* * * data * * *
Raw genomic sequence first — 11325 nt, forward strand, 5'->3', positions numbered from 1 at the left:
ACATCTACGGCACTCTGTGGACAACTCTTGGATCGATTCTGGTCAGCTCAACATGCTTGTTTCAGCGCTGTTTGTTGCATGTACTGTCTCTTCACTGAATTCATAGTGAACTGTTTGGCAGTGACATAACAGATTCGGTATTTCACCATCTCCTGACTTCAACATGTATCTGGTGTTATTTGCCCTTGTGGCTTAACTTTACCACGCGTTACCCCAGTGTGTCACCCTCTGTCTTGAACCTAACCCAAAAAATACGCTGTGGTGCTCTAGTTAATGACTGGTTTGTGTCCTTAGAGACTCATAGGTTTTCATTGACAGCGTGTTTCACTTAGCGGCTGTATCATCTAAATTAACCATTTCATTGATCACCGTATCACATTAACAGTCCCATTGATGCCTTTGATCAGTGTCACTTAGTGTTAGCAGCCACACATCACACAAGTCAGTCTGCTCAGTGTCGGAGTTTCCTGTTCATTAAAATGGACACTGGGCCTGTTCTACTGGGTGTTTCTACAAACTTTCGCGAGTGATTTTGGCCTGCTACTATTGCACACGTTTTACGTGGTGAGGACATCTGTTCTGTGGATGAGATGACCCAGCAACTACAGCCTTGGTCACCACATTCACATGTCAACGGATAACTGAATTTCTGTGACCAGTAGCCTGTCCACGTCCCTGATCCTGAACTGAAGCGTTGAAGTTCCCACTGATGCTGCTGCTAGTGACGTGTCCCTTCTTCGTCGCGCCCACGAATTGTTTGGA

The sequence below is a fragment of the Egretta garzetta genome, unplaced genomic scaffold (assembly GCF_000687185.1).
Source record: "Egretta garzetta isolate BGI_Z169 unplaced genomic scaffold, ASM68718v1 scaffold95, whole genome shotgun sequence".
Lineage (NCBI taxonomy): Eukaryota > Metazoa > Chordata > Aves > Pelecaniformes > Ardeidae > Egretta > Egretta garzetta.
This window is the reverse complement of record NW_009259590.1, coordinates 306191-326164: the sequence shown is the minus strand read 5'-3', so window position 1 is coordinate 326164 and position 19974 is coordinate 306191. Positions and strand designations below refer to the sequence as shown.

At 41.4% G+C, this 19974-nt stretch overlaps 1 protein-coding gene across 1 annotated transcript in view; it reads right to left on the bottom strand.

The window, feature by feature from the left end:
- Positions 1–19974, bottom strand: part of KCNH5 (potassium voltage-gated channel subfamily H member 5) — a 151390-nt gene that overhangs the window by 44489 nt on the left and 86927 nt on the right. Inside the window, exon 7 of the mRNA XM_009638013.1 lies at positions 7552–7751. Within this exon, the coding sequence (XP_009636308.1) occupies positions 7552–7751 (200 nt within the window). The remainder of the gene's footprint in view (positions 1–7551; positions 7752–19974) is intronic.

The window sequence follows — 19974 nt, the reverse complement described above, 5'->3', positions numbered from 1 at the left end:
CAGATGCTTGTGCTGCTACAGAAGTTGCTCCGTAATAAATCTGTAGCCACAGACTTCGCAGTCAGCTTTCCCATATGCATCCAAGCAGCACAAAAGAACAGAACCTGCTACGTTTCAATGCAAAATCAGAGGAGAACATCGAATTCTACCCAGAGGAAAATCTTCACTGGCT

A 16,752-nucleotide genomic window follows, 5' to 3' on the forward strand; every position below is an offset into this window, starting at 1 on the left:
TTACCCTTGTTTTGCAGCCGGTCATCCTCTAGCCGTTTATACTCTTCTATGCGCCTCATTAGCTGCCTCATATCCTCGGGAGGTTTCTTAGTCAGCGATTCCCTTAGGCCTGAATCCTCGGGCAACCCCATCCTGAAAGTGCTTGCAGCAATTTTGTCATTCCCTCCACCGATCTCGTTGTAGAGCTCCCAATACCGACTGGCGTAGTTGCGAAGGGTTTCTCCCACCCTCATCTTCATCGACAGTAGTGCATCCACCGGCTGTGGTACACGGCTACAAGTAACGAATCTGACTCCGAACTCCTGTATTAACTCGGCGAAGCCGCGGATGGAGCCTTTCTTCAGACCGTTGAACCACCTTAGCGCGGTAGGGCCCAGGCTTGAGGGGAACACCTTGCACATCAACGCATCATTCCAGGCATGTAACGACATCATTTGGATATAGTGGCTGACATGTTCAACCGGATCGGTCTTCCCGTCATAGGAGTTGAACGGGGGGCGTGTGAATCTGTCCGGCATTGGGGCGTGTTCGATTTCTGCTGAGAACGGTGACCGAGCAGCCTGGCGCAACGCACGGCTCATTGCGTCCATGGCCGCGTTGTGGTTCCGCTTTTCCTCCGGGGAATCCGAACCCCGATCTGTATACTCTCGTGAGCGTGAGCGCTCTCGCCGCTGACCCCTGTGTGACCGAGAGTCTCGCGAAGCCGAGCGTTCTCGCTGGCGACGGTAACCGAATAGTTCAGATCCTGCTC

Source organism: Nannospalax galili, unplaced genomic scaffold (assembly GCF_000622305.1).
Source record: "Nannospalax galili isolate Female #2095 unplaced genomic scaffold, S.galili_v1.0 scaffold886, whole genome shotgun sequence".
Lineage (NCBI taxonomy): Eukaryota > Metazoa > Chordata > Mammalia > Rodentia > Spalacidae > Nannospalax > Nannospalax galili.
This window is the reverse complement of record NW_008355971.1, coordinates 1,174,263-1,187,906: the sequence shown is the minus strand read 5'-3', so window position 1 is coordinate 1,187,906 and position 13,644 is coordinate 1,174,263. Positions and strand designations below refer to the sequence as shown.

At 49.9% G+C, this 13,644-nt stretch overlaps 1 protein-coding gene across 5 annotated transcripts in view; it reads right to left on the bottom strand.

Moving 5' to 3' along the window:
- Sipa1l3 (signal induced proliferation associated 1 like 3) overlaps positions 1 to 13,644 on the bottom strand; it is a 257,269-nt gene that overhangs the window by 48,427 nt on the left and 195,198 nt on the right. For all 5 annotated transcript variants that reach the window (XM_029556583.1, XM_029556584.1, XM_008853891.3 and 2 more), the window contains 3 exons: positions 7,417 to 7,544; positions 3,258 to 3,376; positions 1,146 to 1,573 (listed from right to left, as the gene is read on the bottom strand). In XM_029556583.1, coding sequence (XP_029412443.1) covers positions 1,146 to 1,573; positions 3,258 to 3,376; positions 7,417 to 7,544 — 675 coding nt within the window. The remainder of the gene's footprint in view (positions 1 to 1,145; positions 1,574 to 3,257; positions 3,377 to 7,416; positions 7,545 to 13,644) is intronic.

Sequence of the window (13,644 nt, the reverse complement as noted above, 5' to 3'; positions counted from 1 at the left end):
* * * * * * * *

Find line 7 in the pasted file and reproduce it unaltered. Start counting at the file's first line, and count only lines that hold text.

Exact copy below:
At 41.4% G+C, this 19974-nt stretch overlaps 1 protein-coding gene across 1 annotated transcript in view; it reads right to left on the bottom strand.